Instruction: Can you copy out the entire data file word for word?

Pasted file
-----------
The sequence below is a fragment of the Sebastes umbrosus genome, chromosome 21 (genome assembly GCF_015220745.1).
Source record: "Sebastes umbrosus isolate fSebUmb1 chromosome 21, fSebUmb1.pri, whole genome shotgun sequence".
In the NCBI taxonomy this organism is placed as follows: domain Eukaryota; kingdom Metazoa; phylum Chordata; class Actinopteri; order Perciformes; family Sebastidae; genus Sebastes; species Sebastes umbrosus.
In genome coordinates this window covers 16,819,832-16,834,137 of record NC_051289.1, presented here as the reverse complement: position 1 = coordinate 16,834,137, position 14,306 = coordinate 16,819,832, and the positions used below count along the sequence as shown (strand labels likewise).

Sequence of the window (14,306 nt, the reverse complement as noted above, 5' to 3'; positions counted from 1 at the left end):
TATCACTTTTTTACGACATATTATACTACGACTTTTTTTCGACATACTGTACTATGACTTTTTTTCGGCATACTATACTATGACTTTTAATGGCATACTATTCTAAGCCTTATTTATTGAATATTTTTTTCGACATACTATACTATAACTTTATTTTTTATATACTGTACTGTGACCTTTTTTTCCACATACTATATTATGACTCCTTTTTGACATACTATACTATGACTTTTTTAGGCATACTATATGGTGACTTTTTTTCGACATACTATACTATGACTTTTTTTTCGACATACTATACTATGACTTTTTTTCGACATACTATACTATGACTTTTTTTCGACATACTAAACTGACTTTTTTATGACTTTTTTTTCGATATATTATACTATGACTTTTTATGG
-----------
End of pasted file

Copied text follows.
The sequence below is a fragment of the Sebastes umbrosus genome, chromosome 21 (genome assembly GCF_015220745.1).
Source record: "Sebastes umbrosus isolate fSebUmb1 chromosome 21, fSebUmb1.pri, whole genome shotgun sequence".
In the NCBI taxonomy this organism is placed as follows: domain Eukaryota; kingdom Metazoa; phylum Chordata; class Actinopteri; order Perciformes; family Sebastidae; genus Sebastes; species Sebastes umbrosus.
In genome coordinates this window covers 16,819,832-16,834,137 of record NC_051289.1, presented here as the reverse complement: position 1 = coordinate 16,834,137, position 14,306 = coordinate 16,819,832, and the positions used below count along the sequence as shown (strand labels likewise).

Sequence of the window (14,306 nt, the reverse complement as noted above, 5' to 3'; positions counted from 1 at the left end):
TATCACTTTTTTACGACATATTATACTACGACTTTTTTTCGACATACTGTACTATGACTTTTTTTCGGCATACTATACTATGACTTTTAATGGCATACTATTCTAAGCCTTATTTATTGAATATTTTTTTCGACATACTATACTATAACTTTATTTTTTATATACTGTACTGTGACCTTTTTTTCCACATACTATATTATGACTCCTTTTTGACATACTATACTATGACTTTTTTAGGCATACTATATGGTGACTTTTTTTCGACATACTATACTATGACTTTTTTTTCGACATACTATACTATGACTTTTTTTCGACATACTATACTATGACTTTTTTTCGACATACTAAACTGACTTTTTTATGACTTTTTTTTCGATATATTATACTATGACTTTTTATGG